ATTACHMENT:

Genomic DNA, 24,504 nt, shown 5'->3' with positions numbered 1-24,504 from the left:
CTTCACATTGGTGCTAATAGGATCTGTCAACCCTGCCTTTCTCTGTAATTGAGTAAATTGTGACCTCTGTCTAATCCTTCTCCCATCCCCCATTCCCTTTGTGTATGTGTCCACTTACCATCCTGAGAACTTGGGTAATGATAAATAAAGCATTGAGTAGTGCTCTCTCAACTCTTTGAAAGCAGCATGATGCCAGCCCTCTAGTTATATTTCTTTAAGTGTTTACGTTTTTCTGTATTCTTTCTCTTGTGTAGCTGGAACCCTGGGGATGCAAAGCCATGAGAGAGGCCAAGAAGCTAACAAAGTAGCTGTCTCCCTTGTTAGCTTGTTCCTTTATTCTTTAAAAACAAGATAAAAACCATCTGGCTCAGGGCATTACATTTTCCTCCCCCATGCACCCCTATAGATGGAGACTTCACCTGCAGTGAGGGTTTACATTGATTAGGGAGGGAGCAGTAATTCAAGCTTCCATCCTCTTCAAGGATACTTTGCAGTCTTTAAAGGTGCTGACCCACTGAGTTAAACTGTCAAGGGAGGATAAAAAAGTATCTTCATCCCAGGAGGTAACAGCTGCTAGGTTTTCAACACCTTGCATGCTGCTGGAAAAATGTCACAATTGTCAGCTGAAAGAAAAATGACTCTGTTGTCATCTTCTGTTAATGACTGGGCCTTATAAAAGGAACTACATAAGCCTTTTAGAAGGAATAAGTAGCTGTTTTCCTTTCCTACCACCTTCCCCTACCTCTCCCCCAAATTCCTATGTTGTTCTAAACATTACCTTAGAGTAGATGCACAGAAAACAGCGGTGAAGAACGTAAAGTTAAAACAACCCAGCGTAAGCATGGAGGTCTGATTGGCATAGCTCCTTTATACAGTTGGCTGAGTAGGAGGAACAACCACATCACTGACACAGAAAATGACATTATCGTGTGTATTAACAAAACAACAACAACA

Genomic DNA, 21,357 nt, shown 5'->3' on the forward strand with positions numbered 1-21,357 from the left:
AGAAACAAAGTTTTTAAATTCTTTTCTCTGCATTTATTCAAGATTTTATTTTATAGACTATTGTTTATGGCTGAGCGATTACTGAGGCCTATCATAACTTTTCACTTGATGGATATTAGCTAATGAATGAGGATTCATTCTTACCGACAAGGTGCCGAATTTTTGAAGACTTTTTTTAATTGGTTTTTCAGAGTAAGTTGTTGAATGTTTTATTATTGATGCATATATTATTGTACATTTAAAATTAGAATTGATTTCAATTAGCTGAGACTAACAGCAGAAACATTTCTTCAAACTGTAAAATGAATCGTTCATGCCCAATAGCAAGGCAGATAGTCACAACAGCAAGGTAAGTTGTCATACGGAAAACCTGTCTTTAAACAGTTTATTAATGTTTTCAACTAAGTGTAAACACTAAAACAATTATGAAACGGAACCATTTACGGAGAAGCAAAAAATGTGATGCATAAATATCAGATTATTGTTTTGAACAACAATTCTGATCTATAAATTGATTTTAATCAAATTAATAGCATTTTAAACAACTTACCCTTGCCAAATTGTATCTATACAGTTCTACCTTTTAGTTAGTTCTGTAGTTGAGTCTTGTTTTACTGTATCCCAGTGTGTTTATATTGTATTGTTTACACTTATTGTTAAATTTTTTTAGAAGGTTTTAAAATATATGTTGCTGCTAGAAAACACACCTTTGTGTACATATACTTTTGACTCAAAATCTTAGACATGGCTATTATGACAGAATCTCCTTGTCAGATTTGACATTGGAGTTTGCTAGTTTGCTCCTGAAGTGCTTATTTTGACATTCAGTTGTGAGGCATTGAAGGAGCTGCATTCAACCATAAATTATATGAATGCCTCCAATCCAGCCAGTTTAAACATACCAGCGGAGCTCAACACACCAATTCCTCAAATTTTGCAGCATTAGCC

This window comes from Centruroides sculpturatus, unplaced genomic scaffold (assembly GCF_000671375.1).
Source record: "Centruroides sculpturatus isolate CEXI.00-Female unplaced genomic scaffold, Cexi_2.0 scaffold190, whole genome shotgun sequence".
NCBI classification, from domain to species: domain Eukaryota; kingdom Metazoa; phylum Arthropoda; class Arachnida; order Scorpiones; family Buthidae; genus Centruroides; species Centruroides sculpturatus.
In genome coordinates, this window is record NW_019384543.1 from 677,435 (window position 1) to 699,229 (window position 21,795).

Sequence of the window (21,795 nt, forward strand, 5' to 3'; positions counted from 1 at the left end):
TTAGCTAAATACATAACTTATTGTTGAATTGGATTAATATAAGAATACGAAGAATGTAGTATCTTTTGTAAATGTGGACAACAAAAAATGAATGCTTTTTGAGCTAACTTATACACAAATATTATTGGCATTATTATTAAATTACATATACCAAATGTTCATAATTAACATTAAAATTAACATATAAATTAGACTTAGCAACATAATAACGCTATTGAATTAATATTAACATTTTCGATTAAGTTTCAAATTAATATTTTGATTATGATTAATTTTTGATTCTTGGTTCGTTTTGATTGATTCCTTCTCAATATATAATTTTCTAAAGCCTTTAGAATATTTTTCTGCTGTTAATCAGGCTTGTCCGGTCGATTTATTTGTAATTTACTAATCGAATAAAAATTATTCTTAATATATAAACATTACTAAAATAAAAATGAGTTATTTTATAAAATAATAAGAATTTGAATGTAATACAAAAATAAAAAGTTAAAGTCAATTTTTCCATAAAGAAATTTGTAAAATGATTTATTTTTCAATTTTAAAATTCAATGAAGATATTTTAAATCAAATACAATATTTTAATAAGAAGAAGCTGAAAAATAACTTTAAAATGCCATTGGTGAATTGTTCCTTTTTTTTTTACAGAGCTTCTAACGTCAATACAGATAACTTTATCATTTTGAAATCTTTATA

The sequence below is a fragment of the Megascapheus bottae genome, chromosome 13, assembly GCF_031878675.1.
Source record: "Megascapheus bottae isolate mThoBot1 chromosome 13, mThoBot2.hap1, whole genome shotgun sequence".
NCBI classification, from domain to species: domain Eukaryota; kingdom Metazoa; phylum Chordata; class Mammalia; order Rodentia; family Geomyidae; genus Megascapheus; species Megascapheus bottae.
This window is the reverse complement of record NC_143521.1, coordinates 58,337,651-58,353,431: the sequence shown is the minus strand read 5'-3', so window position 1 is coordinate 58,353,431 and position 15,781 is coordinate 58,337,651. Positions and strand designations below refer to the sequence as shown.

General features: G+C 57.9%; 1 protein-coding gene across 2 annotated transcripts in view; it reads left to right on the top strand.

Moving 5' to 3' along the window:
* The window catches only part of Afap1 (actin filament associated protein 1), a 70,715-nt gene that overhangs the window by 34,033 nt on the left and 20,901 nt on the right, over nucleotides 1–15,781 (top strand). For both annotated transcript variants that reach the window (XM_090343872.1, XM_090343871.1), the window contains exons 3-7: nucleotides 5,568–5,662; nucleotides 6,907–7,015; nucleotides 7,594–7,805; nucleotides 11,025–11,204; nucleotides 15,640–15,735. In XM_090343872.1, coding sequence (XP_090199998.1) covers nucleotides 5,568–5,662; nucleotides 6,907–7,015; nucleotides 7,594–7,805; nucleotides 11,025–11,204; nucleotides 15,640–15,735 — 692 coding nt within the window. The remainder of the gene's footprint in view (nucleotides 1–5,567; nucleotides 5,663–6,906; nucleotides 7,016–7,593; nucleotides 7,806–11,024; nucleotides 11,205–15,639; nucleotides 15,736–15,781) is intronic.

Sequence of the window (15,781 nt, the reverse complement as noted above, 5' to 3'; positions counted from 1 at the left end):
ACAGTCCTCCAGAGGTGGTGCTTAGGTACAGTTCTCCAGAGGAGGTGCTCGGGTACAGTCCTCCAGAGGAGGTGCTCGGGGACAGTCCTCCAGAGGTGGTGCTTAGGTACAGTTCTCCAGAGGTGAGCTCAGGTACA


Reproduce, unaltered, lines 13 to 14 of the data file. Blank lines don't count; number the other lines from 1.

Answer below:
NCBI classification, from domain to species: domain Eukaryota; kingdom Metazoa; phylum Chordata; class Mammalia; order Rodentia; family Geomyidae; genus Megascapheus; species Megascapheus bottae.
This window is the reverse complement of record NC_143521.1, coordinates 58,337,651-58,353,431: the sequence shown is the minus strand read 5'-3', so window position 1 is coordinate 58,353,431 and position 15,781 is coordinate 58,337,651. Positions and strand designations below refer to the sequence as shown.